NZRM Volume 11: Springburn Branch Bridges

The Springburn Branch was the branch line that ran from Tinwald (immediately south of Ashburton, 92 km MSL) to Springburn (27 miles). The line was also known as the Mount Somers Branch between 1886 and 1889, when the extension from Mount Somers to Springburn was opened, and between 1957 and 1967, the period from when the Springburn extension closed until the entire branch closed. It may have had other names prior to 1886, especially as it was originally planned to terminate at Cavendish, on the south bank of the Ashburton River.

There were on the branch a total of 9 bridges and a number of culverts. Bridges 1 and 2 remain in railway use today as part of the former Tinwald Branch and now part of the Plains Railway. The detail of the bridges is as follows:

Bridge 1: This bridge is located at 0.1 km from the main line junction at Tinwald. This section became part of the Tinwald Branch from 1968. The track is now technically a part of the Plains Railway, although they do not operate trains on it in the normal course of their operations.

Bridge 1, Tinwald

Bridge 2: This bridge is located at 0.36 km from the main line junction at Tinwald, crossing Lagmhor Stream. This section became part of the Tinwald Branch from 1968. The track is now technically a part of the Plains Railway, although they do not operate trains on it in the normal course of their operations.

Bridge 2, Tinwald

Bridge 2A: This bridge was constructed at 21 miles 41 chains, half a mile south/east of Cavendish station, and crossed the Rangitata Diversion Race, a large irrigation race built during the 1930s/1940s, which carries a flow of around 27 cubic metres per second. The water in the race is around 3 metres deep. The bridge was constructed in 1941 by the Public Works Department with two steel spans each 22 feet supplied by NZR as part of the irrigation project. The bridge spans were lifted after the line closed, being taken into stock by NZR for reuse elsewhere, but in recent years the substructure (concrete abutments and a central pier) has been reused to carry a small aqueduct across the race for a sub-race.

Bridge 2A seen in 1965.
Site of Bridge 2A seen in 2020.

Bridge 3: The largest bridge on the Branch, it crossed the South Branch of the Ashburton River commencing a little over half a mile south/east of Mount Somers station. It was originally 1200 feet in length with 60 spans each 20 feet with the No.1 abutment at 22 miles 33 chains. Around 1911 it was rebuilt to be 8 chains shorter by filling in 26 spans at the No.1 end with an embankment. The rest of the bridge (about 680 feet) with the No.1 abutment now at 22 miles 41 chains, was changed (probably using second hand spans from rebuilt main line bridges) to one 12’3″ span, 16 Howe Truss spans each 40 feet in length and 2 additional spans at the No.2 end of unknown length, probably about 18 feet. A flood in 1945 washed out the No.2 abutment, spans 18 and 19 were replaced and two more added, lengthening the bridge to 21 spans and a total of approximately 720 feet.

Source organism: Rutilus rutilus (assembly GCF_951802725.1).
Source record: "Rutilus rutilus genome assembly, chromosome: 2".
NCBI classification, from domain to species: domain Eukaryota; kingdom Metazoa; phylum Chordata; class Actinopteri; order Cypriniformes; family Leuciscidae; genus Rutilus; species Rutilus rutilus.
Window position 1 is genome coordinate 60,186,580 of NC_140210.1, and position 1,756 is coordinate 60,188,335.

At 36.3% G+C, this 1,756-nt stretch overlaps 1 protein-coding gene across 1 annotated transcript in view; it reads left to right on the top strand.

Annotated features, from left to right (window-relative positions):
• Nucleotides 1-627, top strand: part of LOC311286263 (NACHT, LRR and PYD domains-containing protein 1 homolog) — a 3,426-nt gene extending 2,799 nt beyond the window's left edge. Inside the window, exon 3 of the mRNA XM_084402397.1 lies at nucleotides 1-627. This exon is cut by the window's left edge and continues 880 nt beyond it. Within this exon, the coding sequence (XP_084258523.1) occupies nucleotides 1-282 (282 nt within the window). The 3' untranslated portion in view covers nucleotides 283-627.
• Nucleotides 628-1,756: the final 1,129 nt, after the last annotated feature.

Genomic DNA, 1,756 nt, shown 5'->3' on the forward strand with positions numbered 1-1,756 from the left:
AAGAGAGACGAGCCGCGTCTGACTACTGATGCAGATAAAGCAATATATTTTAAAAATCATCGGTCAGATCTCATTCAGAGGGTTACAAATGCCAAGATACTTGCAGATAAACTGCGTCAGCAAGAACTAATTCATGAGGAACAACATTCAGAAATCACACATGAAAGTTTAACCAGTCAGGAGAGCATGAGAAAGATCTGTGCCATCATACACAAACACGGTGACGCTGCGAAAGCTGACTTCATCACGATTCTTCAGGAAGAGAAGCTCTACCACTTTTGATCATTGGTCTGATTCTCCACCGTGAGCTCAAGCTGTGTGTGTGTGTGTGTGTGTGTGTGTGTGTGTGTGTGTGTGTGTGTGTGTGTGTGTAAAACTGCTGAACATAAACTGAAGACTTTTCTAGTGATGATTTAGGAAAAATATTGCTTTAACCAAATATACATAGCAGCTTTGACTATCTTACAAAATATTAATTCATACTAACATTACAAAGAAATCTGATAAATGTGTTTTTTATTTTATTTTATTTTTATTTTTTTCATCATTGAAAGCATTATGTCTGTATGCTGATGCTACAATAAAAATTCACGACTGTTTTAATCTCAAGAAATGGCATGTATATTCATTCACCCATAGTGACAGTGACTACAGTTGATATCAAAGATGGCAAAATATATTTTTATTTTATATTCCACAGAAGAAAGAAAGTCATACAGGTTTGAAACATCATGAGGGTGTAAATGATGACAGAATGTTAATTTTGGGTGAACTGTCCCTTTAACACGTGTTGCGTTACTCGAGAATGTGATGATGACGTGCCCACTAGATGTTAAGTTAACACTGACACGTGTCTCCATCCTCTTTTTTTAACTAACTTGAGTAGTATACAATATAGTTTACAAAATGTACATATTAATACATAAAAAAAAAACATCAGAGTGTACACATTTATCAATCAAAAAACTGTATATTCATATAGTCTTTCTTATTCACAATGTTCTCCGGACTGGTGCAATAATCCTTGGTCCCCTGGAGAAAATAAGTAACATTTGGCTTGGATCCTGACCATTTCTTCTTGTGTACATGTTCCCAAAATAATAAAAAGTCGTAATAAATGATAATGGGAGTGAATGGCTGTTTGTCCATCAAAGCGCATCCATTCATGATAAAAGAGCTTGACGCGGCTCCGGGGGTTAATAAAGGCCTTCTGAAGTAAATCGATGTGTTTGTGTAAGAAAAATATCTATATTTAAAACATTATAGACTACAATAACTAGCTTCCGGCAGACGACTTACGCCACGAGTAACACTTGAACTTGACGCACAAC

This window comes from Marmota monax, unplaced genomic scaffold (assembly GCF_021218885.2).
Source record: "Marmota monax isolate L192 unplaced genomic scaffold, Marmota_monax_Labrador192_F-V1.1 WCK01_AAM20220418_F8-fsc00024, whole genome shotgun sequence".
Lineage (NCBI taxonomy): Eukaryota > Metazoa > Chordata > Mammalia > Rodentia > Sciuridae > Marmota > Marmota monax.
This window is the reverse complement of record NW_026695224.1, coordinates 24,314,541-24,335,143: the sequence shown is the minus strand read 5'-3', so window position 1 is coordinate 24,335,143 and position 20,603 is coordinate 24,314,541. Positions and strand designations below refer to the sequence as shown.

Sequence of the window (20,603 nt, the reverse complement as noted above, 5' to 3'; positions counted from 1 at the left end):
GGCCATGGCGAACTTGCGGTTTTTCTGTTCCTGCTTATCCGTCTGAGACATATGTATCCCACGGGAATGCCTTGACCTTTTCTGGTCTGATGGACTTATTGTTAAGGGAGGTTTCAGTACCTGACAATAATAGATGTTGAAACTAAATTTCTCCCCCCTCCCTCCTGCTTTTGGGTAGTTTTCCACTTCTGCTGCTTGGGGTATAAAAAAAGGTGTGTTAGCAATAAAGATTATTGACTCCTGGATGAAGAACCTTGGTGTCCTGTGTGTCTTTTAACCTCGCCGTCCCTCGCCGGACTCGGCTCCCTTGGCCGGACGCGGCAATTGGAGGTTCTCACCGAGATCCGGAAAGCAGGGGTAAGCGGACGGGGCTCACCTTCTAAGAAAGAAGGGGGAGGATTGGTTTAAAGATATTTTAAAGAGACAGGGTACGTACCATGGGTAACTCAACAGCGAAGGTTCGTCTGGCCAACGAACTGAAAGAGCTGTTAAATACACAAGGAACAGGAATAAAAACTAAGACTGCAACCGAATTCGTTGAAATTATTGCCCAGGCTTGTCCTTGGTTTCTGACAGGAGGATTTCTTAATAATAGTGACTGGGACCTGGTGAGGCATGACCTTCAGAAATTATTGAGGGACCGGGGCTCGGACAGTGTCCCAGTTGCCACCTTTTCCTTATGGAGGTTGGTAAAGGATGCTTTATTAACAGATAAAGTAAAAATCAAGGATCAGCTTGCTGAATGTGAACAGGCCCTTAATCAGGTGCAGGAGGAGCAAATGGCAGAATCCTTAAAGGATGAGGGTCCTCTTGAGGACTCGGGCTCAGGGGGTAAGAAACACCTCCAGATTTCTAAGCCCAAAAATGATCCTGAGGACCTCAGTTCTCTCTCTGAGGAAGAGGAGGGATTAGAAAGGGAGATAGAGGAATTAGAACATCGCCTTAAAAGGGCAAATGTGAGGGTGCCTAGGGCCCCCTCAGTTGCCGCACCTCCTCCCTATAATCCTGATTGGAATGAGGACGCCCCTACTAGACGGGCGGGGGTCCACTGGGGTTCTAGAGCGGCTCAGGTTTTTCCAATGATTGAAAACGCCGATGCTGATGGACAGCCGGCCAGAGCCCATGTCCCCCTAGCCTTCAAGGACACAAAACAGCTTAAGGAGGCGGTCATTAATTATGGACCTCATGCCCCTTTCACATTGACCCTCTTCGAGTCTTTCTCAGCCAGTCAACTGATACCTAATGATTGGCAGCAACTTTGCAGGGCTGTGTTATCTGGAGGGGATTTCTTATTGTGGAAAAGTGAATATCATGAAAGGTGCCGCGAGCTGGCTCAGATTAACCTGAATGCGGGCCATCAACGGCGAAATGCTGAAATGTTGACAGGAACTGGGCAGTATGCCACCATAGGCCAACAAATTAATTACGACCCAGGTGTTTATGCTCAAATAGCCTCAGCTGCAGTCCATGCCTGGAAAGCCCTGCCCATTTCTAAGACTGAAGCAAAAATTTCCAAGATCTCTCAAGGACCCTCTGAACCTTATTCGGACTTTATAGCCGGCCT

During the mid 1960s it became clear that the bridge would need complete replacement at an estimated cost around 50,000 pounds (equivalent to approximately $2.5 million in 2022 dollars). Proposals were investigated to make Cavendish the terminus closing the line across the bridge. However in 1967 with the deferral of bridge repairs creating an urgent need to address deterioration and a drop in traffic on the branch occurring, the decision was made to completely close the line (although the Tinwald-Valetta section remained open until mid-1968). The bridge was sold for demolition in 1970 and only traces of the abutments and approaches remain today. It is not clear whether the abutments were upgraded to concrete at any stage of the bridge’s life, as was done with smaller original bridges on the line.